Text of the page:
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State of the Art: The Musense Project in Context (PR1)


Updated: 28-03-2023 14:25

Attachment language: English File type: PDF document State of the Art: The Musense Project in Context
Updated: 28-03-2023 12:21 - Size: 3.86 MB

The Musense Project was designed to accomplish two equally significant goals or purposes. 
The first is to gather as much information as is necessary to be able to draw as comprehensive a picture of how evolving technological means and processess are and will affect the delivery and reception of virtual performance. Virtual Reality (VR) as a concept, provides the contextual background upon which the Musense Project rests. By having this as the model, not only are we able to provide the necessary information about VR, but also allow the project researchers to achieve the second of the two purposes, that being the opportunity to shape the very thought that might produce new and or added value in the creation and evolution of virtual reality itself. Often, the creative process may be viewed in two parts. The first is what is, the second being what is possible. The second of these two parts is perhaps the more speculative but certainly the one that transforms imagination into reality. As is well known, many great inventions are driven by impossible visions or seemingly unacheivable goals. 

This report strives to present various aspects of the concept of Virtual Reality and how these relate to both the music world and greater society. The survey that appears as the second item in the report is a stock taking of the understanding, readiness and adoption of virtual technology project partners and stakeholders actually have. It provides a small but realistic picture of where we find our institutions and ourselves in relation to the idea of VR. It tests four main areas, the current situation, current practices, organizational preparedness, and an open-ended question section that explores how musician envision the VR concept.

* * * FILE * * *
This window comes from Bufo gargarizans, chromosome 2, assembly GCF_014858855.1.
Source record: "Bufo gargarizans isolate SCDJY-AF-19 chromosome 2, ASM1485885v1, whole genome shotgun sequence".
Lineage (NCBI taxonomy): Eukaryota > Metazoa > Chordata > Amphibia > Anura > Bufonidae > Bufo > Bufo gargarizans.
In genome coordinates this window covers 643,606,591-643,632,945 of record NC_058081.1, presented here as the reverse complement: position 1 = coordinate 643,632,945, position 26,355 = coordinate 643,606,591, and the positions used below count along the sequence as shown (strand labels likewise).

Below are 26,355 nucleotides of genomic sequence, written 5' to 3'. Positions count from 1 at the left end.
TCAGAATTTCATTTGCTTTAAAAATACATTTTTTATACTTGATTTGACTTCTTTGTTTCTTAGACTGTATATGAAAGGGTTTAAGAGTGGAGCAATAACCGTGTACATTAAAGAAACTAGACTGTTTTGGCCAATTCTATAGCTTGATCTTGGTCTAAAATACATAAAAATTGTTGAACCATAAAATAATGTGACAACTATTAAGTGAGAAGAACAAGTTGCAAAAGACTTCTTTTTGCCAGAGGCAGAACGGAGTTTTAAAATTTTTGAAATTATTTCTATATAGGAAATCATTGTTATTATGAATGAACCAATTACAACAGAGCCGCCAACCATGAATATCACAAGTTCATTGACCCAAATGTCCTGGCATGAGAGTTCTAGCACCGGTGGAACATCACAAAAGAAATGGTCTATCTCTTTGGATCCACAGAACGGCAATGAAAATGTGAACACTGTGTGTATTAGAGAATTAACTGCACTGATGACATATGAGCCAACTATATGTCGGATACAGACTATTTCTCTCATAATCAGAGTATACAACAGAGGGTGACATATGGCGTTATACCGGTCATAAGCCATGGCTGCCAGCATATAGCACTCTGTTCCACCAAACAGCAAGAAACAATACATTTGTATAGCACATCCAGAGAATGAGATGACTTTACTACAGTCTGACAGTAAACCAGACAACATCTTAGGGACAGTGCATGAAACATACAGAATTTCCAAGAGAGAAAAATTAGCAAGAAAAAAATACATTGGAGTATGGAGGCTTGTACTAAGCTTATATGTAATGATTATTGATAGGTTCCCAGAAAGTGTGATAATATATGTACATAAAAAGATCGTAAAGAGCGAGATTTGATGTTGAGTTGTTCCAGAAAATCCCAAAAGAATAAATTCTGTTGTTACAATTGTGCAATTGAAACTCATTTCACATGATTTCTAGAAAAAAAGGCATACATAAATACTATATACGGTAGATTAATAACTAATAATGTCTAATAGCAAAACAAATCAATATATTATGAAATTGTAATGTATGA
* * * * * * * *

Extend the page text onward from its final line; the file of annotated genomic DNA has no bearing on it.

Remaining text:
The third part explores the social ramifications of VR. It does so from as many perspectives as possible because the musical society is comprised of many parts each of which is directly affected by this revolutionary technology. These include the creators, the promoters, the producers, the disseminators, aand the receivers. The effects of VR have artistic, technological,financialpsychological and sociological effects on each of the categories previously mentioned. Thus, the discussion is broken down into each social category of the musical realm. The supplemental materials of the fourth section are given to amplify the scope of the second part in providing further materials not covered by part two.

Section five provides a series of case studies that aims to clarify how we as a collective view and define the whole concept of cyber and then how this creates relations to the musical realm. The resultisasurprising set of new possibilities that amplify both the quality and variety of thought that might be entertained with regards to both components.Part six delves into how The Musense project envisions how concepts and technologies presently used in the music industry may be used in the areas of cyber performance, long distance performance and education. 

The second-to-last section is both a discussion and bibliographical resource that provides invaluable information not only on how the pandamic spurred and affected the adoption of technology but also on how the new Technologies and technological trends are evolving.The final section of the report looks at how the structure and process of Musense project relates to the 2030 Agenda set forth by the United Nations. This is done with regards to the project’s adherence and or affinity to the dictates of the agenda concerning the concept of sustainability in the broad sense as well as its narrower meaning when considering education.

Coordinating Institution:
Conservatorio di Musica Alessandro Scarlatti di Palermo
Address: Via Squarcialupo, 45, 90133 Palermo, IT
Funded by the European Union. Views and opinions expressed are however those of the author(s) only and do not necessarily reflect those of the European Union or the European Education and Culture Executive Agency (EACEA). Neither the European Union nor EACEA can be held responsible for them.